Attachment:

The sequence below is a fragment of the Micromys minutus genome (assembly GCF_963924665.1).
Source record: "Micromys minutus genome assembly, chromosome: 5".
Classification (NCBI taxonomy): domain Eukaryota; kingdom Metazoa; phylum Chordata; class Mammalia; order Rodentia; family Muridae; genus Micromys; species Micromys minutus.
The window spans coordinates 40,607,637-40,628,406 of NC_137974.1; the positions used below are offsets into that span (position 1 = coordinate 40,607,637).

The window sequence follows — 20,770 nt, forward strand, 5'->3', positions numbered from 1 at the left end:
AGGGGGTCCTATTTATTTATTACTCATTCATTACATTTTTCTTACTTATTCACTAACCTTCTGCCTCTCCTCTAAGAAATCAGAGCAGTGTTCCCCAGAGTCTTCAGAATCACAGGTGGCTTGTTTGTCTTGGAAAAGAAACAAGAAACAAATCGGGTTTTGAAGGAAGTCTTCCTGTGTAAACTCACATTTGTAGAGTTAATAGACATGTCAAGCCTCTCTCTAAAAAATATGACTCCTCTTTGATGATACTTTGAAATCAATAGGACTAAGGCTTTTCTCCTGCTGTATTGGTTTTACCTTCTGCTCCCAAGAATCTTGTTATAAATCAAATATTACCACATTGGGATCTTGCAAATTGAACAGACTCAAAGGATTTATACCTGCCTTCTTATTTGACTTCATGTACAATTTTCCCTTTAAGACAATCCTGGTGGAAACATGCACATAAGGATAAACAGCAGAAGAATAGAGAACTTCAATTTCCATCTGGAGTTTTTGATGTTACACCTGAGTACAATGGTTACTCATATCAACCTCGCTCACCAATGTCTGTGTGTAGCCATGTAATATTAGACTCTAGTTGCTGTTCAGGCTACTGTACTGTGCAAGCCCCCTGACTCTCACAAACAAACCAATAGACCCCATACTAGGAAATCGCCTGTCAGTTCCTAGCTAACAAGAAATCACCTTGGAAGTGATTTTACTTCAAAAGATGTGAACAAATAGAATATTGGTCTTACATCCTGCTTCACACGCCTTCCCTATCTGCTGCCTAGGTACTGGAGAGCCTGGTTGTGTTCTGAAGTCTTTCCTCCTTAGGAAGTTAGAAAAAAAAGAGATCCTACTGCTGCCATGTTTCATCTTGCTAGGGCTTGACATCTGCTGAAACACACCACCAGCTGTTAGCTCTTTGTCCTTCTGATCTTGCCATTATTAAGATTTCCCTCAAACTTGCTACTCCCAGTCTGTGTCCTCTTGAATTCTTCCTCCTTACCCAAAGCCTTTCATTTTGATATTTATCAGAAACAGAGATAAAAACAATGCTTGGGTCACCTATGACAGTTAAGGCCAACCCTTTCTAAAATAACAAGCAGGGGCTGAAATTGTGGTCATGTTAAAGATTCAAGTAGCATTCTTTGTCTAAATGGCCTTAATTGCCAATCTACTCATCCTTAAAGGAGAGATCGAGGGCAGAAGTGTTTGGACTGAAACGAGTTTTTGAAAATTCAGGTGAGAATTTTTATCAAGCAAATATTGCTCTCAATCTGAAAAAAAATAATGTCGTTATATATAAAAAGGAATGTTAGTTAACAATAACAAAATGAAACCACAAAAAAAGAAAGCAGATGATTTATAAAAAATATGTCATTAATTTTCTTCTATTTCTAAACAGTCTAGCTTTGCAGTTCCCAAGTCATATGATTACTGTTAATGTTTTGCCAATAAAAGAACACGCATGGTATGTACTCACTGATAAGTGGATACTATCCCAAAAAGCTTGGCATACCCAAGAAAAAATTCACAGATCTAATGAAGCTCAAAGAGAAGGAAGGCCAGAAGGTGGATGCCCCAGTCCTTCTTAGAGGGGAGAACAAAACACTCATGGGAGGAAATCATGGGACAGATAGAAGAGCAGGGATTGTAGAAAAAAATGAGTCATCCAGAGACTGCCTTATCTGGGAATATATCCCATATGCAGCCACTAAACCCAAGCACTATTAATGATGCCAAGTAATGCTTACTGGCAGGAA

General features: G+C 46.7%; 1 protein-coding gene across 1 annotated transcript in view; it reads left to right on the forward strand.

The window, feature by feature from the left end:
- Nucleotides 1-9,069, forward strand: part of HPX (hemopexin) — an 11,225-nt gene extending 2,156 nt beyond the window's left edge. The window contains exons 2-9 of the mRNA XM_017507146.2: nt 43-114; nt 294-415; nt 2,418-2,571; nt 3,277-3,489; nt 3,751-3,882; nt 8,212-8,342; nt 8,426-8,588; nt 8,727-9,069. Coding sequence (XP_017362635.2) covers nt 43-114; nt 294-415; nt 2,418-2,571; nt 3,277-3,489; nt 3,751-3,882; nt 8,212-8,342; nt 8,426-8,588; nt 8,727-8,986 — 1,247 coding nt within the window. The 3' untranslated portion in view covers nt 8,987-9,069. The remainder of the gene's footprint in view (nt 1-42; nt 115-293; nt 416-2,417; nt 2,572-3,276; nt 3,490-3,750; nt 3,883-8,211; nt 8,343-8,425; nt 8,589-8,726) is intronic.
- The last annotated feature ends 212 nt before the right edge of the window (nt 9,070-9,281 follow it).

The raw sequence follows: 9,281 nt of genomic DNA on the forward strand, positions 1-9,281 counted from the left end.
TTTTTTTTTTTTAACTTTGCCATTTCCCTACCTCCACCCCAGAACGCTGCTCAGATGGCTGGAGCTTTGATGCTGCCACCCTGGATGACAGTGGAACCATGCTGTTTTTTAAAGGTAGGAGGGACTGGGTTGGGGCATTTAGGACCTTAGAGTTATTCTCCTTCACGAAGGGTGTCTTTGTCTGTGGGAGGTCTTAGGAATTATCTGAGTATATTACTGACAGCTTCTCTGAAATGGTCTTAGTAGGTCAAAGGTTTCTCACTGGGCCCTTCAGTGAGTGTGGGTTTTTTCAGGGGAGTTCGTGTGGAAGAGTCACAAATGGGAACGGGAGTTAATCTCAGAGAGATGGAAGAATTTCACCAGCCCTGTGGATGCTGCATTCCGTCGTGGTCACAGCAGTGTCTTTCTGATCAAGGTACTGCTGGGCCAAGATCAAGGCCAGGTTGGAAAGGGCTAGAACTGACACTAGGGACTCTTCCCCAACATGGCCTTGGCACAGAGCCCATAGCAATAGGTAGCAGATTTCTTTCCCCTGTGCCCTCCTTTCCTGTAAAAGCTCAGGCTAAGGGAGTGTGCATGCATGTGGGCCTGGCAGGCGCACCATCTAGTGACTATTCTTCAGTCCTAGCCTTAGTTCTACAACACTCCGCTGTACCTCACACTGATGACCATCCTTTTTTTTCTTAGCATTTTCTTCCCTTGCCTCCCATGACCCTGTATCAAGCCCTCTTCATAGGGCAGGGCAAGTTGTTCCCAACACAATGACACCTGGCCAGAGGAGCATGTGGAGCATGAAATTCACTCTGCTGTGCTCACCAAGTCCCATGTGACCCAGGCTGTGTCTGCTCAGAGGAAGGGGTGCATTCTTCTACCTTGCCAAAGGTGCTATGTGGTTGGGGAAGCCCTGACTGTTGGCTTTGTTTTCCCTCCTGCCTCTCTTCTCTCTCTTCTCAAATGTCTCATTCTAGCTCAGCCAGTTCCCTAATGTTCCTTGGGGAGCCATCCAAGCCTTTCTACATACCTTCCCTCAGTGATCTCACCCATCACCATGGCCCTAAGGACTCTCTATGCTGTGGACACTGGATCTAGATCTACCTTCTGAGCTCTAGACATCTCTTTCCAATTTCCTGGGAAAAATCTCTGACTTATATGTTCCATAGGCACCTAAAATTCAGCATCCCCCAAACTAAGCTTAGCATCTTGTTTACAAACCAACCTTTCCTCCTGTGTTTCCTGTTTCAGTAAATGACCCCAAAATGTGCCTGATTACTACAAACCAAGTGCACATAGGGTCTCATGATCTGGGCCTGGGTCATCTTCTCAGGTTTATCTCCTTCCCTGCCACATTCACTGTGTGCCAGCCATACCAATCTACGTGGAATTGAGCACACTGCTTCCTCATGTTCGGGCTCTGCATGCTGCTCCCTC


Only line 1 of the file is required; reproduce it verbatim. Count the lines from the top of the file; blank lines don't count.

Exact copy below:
The sequence below is a fragment of the Micromys minutus genome (assembly GCF_963924665.1).